We performed an in-vitro study testing the chemosensitivity of peritoneal cancer cell lines (SW620, HCT116, MKN45, 23,132/87, OAW42) to various cytostatic drug regimens. A duplex drug, characterized by reversible linking of the antimetabolites 2'-deoxy-5-fluorouridine (5-FdU) and 3'-C-ethynylcytidine (ECyd), was compared to oxaliplatin or to cisplatin plus doxorubicin. The experiments were designed to reflect the conditions of intraperitoneal chemotherapy. CASY® (Cell Analysis System) technology was used to compare the impact of incubation temperature/duration and drug concentration on the viability of the cancer cell lines versus normal human dermal fibroblasts. Two incubation scenarios were explored: (i) hyperthermic intraperitoneal chemotherapy (HIPEC) with 1 h of incubation at 42 °C, and (ii) pressurized intraperitoneal aerosol chemotherapy (PIPAC) with several successive incubations at 37 °C. Under HIPEC conditions, oxaliplatin induced a potent temperature-dependent growth inhibition of colon cancer cells not seen with the duplex drug. Under PIPAC conditions, the duplex drug achieved the same growth inhibition at a fraction of the dose level required with oxaliplatin. Gastric and ovarian cancer cells were more sensitive to cisplatin plus doxorubicin than to the duplex drug under PIPAC conditions. The duplex drug suggests itself, notably in cases of platinum resistance, as an alternative or addition to intraperitoneal chemotherapies when platinum-based PIPAC technology is used. Using it with HIPEC technology is not recommended. Higher doses of the duplex drug will enhance growth inhibition, albeit at the cost of a severely reduced difference in chemosensitivity between tumor and normal cells. Our findings provide orientation for PIPAC-based personalized intraperitoneal chemotherapy.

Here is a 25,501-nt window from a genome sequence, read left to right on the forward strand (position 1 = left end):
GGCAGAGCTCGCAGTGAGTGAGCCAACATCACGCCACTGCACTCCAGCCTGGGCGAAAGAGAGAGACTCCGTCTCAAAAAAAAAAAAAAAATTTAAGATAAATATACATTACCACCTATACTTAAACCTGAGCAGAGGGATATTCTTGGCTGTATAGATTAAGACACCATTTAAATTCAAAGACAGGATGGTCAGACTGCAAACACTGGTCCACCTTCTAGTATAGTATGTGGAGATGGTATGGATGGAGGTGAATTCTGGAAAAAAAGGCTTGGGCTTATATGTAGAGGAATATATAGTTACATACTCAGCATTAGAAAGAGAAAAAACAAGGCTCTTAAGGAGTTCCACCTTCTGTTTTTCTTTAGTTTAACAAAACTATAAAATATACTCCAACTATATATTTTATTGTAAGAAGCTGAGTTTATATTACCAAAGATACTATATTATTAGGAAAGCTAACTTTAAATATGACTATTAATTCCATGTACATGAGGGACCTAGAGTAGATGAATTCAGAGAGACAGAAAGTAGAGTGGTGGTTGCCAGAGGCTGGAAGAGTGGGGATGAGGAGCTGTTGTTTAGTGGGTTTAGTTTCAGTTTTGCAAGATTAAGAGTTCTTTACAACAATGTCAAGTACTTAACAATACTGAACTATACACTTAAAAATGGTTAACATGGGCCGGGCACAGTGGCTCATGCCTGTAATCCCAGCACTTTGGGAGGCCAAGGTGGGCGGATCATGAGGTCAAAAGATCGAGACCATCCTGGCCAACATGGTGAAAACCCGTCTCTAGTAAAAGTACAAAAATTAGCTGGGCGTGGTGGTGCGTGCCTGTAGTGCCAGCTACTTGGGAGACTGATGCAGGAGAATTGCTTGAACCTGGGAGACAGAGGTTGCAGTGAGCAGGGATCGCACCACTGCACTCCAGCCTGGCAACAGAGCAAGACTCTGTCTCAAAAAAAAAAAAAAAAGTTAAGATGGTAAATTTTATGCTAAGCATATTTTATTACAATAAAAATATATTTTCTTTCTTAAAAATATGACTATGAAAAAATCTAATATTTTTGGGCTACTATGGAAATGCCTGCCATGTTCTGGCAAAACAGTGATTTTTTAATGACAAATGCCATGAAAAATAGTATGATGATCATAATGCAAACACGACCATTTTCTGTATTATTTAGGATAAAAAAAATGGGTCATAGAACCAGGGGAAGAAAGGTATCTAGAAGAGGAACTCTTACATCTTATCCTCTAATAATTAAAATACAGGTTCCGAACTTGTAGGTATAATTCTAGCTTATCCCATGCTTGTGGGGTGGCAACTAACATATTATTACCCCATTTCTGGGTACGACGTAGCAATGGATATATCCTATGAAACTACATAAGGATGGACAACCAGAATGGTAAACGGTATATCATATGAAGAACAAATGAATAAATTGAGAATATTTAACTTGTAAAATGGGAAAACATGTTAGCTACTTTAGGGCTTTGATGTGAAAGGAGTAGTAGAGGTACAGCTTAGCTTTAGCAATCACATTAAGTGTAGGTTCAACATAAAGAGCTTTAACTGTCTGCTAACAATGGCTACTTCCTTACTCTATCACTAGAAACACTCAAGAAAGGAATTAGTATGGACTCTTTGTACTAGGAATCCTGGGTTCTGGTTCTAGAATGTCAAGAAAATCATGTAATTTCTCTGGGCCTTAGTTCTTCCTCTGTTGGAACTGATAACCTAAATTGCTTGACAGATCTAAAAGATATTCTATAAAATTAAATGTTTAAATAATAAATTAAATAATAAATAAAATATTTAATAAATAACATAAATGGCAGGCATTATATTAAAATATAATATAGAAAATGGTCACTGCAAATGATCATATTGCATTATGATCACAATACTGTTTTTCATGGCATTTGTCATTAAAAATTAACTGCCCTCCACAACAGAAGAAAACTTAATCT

Keywords: Chemosensitivity; HIPEC; PIPAC; Peritoneal cancer cell lines; Platinum versus duplex drug.